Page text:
The news that yet another person has died in a road crash makes for grim but depressingly-frequent reading in the press.
We are reassured that our national road safety record stands up well to global comparison. In international terms we have much to be proud of in achieving massive improvements over the thirty years since I worked in the Department of Transport for the then roads minister Peter Bottomley in the late 1980s.
Of course the problem is that being relatively successful masks an uncomfortable truth – a toll of 1,792 dead and 24,101 seriously injured people in 2016. Living in a relatively successful country is scant comfort to the families and friends caught up in the physical and emotional trauma of bereavement and of loved-ones suffering life-changing injuries.
Can we comfort ourselves that we are at least on the right, downward, trajectory? Unfortunately it appears not. Since 2010 the annual number of casualties has remained stubbornly constant.
So where do we go from here? Maybe we just need to hold tight in the expectation that autonomous vehicles will, eventually, solve the issue for us, taking the away the single biggest contributory factor in road accidents – human error. But for all the hype about the driverless revolution just around the corner it bears remembering that we have somewhere north of thirty million 'traditional' cars registered for use on our roads. Even if the fully driverless option was available in showrooms now, we are looking at many years of transition.
Surely, then, this is one area where the old staple of investment appraisal – the 'do-nothing' option – has no place. We need a 'do-something', and while a relentless focus on the three E's of education, enforcement and engineering have served us pretty well so far, to get back on track we can't just rely on doing more of the same.
That's why I find myself, thirty years on, once again supporting Peter, now Sir Peter, Bottomley, this time in the call he made for improved accident investigation, in the Transport Safety Commission's 2015 report. Sir Peter's findings with co-commissioner Professor Stephen Glaister shone an unfavourable spotlight on the differences in accident investigation practices across different transport modes - unfavourable in respect of road accidents. But that spotlight also revealed an opportunity waiting to be seized.
It is one thing for a police-led investigation to analyse events and apportion blame. What we need beyond that is the form of investigation common to other modes where the imperative is to explore the root and systemic causes of crashes. Where to begin? The numbers are daunting and for that reason alone the models provided by the air, rail and maritime accident investigation branches are unlikely to provide a practical operational template when applied to the roads.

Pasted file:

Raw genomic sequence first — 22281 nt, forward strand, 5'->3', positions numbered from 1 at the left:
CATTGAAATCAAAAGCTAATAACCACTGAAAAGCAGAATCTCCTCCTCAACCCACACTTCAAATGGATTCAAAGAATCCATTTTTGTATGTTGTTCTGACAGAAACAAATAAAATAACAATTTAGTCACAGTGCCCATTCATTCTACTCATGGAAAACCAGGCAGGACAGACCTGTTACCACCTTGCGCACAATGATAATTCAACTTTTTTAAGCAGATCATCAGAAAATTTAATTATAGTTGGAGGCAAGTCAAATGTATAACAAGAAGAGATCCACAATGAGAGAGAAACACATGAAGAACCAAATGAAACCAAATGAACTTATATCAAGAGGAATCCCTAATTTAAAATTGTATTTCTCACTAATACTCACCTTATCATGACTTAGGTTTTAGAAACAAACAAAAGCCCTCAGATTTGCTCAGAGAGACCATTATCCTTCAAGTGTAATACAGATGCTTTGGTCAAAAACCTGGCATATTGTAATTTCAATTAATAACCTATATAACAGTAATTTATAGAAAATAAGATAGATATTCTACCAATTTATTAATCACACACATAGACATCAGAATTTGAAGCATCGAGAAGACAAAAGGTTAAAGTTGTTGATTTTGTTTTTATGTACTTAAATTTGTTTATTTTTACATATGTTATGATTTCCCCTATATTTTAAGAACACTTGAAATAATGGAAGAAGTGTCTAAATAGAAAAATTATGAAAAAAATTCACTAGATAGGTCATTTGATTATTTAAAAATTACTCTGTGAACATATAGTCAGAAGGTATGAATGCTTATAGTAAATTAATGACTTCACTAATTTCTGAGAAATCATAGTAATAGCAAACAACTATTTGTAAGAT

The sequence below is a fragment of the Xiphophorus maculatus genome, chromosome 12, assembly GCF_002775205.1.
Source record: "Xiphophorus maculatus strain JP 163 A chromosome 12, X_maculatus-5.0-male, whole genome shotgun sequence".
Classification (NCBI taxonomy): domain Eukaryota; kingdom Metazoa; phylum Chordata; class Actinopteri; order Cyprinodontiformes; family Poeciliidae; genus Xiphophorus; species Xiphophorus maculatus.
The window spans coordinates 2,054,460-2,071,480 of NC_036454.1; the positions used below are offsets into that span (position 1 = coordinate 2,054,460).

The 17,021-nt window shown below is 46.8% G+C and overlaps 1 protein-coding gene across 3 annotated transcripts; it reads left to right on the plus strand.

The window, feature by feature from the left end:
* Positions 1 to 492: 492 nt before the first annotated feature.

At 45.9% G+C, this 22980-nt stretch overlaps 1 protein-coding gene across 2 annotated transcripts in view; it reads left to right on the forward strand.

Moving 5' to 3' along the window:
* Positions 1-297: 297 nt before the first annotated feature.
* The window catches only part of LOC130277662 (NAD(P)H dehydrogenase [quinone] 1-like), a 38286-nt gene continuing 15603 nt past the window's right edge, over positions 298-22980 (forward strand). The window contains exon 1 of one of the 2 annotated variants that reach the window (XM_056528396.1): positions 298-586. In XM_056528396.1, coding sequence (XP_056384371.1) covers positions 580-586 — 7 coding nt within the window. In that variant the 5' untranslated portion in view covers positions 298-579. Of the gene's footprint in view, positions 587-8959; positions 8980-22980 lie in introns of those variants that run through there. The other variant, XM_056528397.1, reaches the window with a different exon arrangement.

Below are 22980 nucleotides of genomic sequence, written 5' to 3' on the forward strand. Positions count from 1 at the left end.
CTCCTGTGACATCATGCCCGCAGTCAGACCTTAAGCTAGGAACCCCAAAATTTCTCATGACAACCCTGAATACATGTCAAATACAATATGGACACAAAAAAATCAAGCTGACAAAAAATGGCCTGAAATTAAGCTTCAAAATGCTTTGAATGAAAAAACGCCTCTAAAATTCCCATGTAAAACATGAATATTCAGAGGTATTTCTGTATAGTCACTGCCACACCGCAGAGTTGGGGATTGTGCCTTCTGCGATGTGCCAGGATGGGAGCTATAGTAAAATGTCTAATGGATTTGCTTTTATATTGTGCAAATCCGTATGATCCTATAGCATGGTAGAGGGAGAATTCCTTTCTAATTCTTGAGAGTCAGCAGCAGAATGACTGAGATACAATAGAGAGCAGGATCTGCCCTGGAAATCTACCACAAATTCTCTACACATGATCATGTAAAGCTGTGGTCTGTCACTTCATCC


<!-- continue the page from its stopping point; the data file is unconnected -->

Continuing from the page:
That's why we're proposing the piloting of different options, building on the analytical foundations of the other branches – where the task is to concentrate on cause rather than blame – but to focus not just on individual crashes but on the wealth of data available that could reveal patterns of causation. The challenge of how to weave root-cause investigation around police processes, criminal proceedings and data protection rules shouldn't be regarded as an insurmountable barrier to progress but as one of many aspects of accident investigation that pilot schemes could unpack and resolve.
Different pilots could explore different aspects of accident investigation.
The creation of a dedicated analytical unit within the Department for Transport (DfT) should be relatively quick and easy to set up, and whilst not being independent nor having the resource to conduct individual investigations could still compile, collate and analyse the huge amount of information already collected.
If DfT provided some modest seedcorn funding it would be possible to envisage a local or regional pilot involving one or more highway authorities and their associated police constabularies acting together on a voluntary basis. Not a model that would reveal the bigger, national picture, but still able to work through how to manage the tangle of civil and criminal liabilities.
And then there's the option of Highways England establishing a unit, directly funded but operating at arm's length, to focus on the strategic road network. Highways England's network is not the riskiest in road safety terms, but when things do go wrong both the safety and the economic impacts can be severe – high-speed crashes involving the heaviest vehicles often with damage to carriageways and hours of frustrating tailbacks.
There comes a time in any long-running debate when an idea either runs out of steam or finally begins to gain traction. We believe that moment is near on the argument for developing a better way to investigate the causes of road crashes, and so we add the Foundation's voice to those of the Parliamentary Advisory Council on Transport Safety and other safety organisations, and to Sir Peter Bottomley's, for this fresh 'do-something' option – an idea whose time has surely come.